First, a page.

This story about Indonesia's most-notorious propaganda film, a brutal, bloody piece of state-sponsored cinema about a failed communist coup attempt on 30 Sept. 1965, begins with nervousness—and confusion. Subarkah Hadisarjana, the film's makeup artist, was told that he had to transform Umar Kayam, a sociologist and writer, into Sukarno, Indonesia's founding father, and a man portrayed as man in poor health and waning influence in the film.
The problem was, Kayam had no idea. Arifin C. Noer, the director of Pengkhianatan G30S/PKI, which roughly translates to "The Betrayal of the Communists," had already gone through 27 potential candidates to play Sukarno before deciding on Kayam. The sociologist was called to the Bogor Palace, where Subarkah would have to inform him of the decision and get him film ready.
Watch: Blood, Guts, and Bad Acting: Inside the B-Movies of New Order-era Indonesia
Subarkah was just a novice in the movie makeup industry. He was pulled from his second year at the Jakarta Institute of the Arts by the movie's director to work on a film that would be, at the time, the most-expensive ever made in Indonesia. At first, Subarkah tried to decline the offer, explaining that he had never worked on a film before, let alone one of this scale. But G30S/PKI, as the movie is popularly known, was funded by Gen. Suharto's authoritarian regime, so "no" wasn't really an option.
"I refused the offer at first, but the letter said that I had to participate in the project," he told me. "It was Arifin himself who asked me to do it. We didn’t even know each other."
That's how a first-time movie makeup artist was tasked with turning a sociologist into the country's first president. It took him two hours to transform Kayam. Subarkah styled his hair the same as Sukarno's, even adding new eyebrows to more accurately match the photo he was working off.
“I was scared that I did it wrong," he told me. "I didn’t want to be fined and lose my money."
But his work paid off. Even the domestic staff of the Bogor Palace thought that Kayam was actually Sukarno. Subarkah was relieved. But it was only one out of a half-dozen major characters he worked on in the film. Subarkah was in charge of doing the makeup of Aidit and Syam Kamaruzzaman, both members of the Indonesian Communist Party (PKI), as well as the daughter of DI Panjaitan during one of the film's most-iconic scenes, when her face was smeared with blood.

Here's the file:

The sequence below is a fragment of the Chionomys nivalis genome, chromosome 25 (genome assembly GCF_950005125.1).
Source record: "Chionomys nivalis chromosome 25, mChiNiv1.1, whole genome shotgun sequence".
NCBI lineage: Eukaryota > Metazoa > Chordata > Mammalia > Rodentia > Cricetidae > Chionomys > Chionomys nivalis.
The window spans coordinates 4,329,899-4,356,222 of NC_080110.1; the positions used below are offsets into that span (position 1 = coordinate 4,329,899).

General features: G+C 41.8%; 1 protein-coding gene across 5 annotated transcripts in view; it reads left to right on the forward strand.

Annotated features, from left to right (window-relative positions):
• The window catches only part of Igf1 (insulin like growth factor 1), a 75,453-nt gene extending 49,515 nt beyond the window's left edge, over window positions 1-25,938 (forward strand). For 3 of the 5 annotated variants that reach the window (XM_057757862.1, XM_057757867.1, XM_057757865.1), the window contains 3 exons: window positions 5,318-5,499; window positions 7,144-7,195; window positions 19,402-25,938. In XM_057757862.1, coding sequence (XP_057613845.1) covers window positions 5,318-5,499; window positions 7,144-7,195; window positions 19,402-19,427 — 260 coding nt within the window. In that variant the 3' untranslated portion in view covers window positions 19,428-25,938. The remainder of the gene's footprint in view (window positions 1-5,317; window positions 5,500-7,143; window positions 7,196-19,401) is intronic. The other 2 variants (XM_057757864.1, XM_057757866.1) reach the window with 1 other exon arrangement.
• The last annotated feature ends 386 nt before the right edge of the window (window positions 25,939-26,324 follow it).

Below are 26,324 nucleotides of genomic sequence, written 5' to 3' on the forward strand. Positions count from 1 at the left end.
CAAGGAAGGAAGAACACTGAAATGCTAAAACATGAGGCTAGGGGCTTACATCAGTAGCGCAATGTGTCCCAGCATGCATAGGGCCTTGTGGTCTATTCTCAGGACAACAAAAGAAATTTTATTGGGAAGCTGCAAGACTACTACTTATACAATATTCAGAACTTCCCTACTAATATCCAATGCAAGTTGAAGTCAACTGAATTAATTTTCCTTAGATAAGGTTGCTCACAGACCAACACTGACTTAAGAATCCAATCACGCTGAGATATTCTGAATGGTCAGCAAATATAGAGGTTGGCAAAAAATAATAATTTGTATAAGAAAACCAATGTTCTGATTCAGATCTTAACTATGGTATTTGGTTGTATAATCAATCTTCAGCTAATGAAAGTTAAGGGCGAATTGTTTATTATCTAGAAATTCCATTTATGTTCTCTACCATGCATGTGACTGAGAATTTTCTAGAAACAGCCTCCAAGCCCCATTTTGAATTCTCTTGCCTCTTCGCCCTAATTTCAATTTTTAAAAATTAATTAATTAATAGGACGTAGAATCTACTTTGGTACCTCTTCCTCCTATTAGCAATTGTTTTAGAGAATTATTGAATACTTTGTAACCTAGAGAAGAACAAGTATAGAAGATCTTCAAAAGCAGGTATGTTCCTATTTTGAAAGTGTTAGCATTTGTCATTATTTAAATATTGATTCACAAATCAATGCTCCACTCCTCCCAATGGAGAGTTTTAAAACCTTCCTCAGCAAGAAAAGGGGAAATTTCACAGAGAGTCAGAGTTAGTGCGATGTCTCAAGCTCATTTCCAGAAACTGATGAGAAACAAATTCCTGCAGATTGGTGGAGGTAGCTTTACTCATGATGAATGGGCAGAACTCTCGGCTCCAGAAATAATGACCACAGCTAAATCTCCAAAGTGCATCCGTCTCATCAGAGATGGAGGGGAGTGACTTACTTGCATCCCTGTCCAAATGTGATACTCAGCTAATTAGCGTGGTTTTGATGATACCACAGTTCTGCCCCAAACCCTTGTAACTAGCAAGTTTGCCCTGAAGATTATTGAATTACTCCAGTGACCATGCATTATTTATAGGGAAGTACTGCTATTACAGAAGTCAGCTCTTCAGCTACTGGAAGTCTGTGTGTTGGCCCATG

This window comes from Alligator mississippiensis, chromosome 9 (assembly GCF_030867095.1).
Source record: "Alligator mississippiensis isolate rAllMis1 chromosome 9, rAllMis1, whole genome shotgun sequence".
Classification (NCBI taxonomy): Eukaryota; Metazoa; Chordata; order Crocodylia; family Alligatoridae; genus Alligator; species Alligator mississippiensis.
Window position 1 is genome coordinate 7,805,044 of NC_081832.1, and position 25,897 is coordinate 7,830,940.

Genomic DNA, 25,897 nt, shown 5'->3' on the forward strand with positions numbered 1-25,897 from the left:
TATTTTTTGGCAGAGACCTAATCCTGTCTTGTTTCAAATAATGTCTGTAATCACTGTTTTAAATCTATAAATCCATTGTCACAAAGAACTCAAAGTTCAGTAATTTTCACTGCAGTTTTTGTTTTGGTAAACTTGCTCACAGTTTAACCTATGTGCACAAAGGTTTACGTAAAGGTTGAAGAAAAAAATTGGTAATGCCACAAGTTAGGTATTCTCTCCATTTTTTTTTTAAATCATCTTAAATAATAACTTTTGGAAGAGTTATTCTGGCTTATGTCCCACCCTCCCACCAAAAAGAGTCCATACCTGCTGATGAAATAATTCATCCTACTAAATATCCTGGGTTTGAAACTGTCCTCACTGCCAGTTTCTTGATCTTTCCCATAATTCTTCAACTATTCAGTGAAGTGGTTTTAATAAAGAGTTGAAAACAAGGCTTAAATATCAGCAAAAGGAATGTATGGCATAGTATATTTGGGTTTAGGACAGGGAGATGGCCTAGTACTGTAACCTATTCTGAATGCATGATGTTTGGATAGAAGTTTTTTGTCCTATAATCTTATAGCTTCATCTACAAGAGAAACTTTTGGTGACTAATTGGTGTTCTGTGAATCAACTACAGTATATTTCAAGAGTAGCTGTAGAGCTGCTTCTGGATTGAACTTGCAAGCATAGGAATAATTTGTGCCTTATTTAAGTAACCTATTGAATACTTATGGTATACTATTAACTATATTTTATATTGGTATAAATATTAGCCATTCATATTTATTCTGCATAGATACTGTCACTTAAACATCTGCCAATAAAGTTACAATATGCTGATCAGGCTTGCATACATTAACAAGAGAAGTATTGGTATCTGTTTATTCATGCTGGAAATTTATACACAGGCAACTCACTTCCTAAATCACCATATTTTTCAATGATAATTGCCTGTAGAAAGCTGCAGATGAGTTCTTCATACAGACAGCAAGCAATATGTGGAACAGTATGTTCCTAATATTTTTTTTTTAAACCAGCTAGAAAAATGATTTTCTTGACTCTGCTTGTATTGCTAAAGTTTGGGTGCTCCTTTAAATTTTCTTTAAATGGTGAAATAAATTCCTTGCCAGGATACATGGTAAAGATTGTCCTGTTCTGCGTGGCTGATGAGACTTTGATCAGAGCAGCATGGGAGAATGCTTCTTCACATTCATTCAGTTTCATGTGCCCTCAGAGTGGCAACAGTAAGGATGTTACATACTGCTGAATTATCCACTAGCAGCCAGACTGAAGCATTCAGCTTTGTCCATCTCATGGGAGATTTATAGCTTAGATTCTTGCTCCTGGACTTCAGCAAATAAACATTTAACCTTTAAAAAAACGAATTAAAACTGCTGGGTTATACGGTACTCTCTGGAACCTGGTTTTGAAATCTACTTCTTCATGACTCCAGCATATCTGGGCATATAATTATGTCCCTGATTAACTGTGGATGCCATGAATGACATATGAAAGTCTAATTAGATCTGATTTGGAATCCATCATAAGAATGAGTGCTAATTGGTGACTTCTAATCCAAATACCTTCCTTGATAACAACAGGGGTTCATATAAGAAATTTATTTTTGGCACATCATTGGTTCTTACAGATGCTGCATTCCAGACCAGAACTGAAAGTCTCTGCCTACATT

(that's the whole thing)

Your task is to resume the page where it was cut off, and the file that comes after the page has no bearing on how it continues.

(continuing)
Subarkah handled all the gore for the film, and there was a lot of gore because, at it's heart G30S/PKI is a horror film. The movie follows a failed coup by members of the PKI that captured and killed 6 generals, and one lieutenant, in the Indonesian military (TNI). The generals were taunted, tortured, and killed, their bodies thrown into a well called Lubang Buaya, or the crocodile pit.
It wasn't exactly historically accurate, little propaganda is (more on this later), but it was effective. It scared the hell out of most children who grew up in Suharto's New Order—the regime made the film mandatory viewing every 30 Sept., an easy task when there was only one state-run TV channel and the state made it required viewing in schools.
The film effectively indoctrinated children in the rhetoric and ideology of the New Order regime. The PKI were the monsters and Suharto and the TNI were the heroes. It was a simple message that helped foster support for an authoritarian, military run regime for three decades.
It was also an attempt to justify and normalize state-sponsored violence. The anti-communist purges that followed this failed coup left as much as half a million dead. Later, men, all of them accused of criminal acts, started to show up dead in the streets overnight. The deaths were called "mysterious," but everyone knew they were the work of the state—a fact that Suharto later admitted in his biography.
The idea connecting all this violence, real and cinematic, was that there were dangerous people and ideologies out there, and the only thing protecting all of us from them was the firm hand of the New Order.
But for G30S/PKI to be effective, the violence had to be memorable. When one of the communists said "Darah itu merah, Jenderal!" ("the blood is red, general!") he had to mean it. So Subarkah spent his nights studying government reports and grainy images of the generals' torture. He handled all the special effects personally during the torture scene—the film's climax—including the burning of a general's hand with a lit cigarette, the slashing of another, and the corpse with its eyes gouged out.
“It was very difficult to create the corpses," he told me. "It was a huge psychological burden for me because I’ve never seen people being mutilated."